Spatiotemporal Variability in Biomass and Forage Quality Across a Temperate Landscape with Heterogeneous Phenology Patterns (Poster)


  • Erica L. Garroutte Ecology Department, Montana State University, Bozeman, MT
  • Andrew Hansen Ecology Department, Montana State University, Bozeman, MT
  • Scott Creel Ecology Department, Ecology Department, Montana State University, Bozeman, MT
  • Rick Lawrence Land Resources and Environmental Science, Montana State University, Bozeman, MT
  • Jim Robison-Cox Department of Mathematical Sciences, Montana State University, Bozeman, MT


Although spatial and temporal heterogeneity in grassland biomass and forage quality is well-recognized to play an important role in migratory ungulate population dynamics, attempts to directly quantify biomass and forage quality across temperate landscapes throughout the growing season are limited. It is generally recognized that biomass and forage quality are directly related to phenology, but little is known about how seasonal biomass and forage quality differs across land use and biophysical gradients with varying phenology patterns. This study uses field estimates of biomass, chlorophyll concentration, crude protein, and in vitro dry matter digestibility collected from 20, 250m2 grassland plots throughout the summers of 2013 and 2014 to quantify how biomass and forage quality differ across land uses and biophysical gradients in the migratory elk (Cervus elaphus) range in the Upper Yellowstone River Basin. Key findings were that irrigated agriculture had overall greater and longer available biomass and forage quality throughout the growing season compared to private and public grasslands with natural phenology patterns. And that areas that begin growth later in the season had overall greater biomass and forage quality than areas with mid and early phenology characteristics, but availability was shorter. These results suggest that seasonal patterns of biomass and forage quality differ with phenological characteristics across temperate landscapes. This information should be incorporated in our understanding of spatiotemporal patterns of vegetation important for studying migratory ungulate ecology and predicting the effects of climate change and human land use on vegetation dynamics in temperate landscapes.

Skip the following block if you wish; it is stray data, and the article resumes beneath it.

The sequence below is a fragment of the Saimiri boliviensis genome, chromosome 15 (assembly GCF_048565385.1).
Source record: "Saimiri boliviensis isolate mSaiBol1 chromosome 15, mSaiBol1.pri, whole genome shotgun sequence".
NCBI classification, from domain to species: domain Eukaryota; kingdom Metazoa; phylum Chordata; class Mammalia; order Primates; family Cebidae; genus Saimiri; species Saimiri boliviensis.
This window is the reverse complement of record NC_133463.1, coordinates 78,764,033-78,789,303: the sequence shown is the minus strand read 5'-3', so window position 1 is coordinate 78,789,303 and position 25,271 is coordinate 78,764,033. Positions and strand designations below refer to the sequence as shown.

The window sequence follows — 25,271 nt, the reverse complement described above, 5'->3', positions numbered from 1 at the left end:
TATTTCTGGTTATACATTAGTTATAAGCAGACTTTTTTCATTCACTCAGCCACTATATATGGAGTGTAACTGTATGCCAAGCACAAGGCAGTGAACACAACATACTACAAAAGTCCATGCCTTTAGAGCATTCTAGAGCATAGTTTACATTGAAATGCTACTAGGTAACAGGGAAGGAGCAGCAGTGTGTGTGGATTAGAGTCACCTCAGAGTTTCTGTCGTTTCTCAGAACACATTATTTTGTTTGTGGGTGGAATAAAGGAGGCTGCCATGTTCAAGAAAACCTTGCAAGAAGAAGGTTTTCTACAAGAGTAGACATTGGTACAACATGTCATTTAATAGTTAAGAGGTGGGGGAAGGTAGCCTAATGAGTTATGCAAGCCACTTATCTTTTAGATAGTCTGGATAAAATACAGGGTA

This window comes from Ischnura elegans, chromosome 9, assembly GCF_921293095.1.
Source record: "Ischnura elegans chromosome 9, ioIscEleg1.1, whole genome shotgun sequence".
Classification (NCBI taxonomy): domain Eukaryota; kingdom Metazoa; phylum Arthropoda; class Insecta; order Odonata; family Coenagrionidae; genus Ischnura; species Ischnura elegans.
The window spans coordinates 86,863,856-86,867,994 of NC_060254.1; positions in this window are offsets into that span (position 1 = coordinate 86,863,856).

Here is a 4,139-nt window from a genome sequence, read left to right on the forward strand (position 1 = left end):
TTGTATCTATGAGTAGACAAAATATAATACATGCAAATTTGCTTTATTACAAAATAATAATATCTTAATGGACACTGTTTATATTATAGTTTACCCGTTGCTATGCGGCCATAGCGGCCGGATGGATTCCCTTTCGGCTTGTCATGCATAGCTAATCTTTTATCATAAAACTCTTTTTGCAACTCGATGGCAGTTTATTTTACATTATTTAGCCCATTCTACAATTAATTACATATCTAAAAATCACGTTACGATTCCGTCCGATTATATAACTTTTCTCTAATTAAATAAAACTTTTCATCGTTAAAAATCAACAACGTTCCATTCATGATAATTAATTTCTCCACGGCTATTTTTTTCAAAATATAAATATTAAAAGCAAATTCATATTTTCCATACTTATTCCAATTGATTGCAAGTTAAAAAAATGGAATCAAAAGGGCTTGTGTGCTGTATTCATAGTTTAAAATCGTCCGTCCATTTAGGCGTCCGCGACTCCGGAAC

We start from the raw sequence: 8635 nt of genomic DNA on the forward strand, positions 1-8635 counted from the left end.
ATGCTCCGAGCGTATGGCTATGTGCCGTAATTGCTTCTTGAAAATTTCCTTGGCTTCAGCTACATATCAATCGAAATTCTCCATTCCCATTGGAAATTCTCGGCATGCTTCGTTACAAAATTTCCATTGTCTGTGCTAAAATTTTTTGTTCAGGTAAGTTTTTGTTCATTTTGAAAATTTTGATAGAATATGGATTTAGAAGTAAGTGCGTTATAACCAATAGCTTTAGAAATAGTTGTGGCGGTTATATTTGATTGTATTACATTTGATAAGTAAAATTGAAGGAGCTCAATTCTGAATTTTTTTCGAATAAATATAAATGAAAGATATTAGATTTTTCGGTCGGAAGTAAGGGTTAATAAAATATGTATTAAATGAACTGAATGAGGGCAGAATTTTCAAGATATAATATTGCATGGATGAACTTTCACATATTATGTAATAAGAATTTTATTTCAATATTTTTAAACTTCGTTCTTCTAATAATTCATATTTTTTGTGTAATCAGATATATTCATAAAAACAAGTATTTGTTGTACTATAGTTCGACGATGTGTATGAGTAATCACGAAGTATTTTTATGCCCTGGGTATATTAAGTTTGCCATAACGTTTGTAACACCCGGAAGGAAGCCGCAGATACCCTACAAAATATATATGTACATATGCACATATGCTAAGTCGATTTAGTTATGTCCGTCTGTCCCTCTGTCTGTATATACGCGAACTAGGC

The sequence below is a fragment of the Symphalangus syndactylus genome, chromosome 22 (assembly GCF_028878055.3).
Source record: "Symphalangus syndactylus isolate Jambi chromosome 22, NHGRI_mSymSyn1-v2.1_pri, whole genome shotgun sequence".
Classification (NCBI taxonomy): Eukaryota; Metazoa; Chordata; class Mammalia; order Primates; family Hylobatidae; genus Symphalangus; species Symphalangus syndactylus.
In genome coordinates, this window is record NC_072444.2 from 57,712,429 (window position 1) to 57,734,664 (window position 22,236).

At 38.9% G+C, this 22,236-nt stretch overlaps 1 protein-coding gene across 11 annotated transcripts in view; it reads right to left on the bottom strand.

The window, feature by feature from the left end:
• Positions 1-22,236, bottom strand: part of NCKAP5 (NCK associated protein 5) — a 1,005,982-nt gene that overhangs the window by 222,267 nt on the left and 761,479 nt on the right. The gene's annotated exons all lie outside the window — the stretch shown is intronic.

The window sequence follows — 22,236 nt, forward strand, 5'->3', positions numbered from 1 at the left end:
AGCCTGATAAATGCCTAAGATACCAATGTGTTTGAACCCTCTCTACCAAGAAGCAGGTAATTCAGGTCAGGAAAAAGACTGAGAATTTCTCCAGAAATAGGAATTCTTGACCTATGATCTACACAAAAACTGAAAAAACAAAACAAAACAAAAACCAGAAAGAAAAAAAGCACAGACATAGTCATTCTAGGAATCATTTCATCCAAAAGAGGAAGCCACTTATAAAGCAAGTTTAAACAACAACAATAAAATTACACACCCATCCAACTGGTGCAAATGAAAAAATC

Montana Chapter of The Wildlife Society [Abstracts]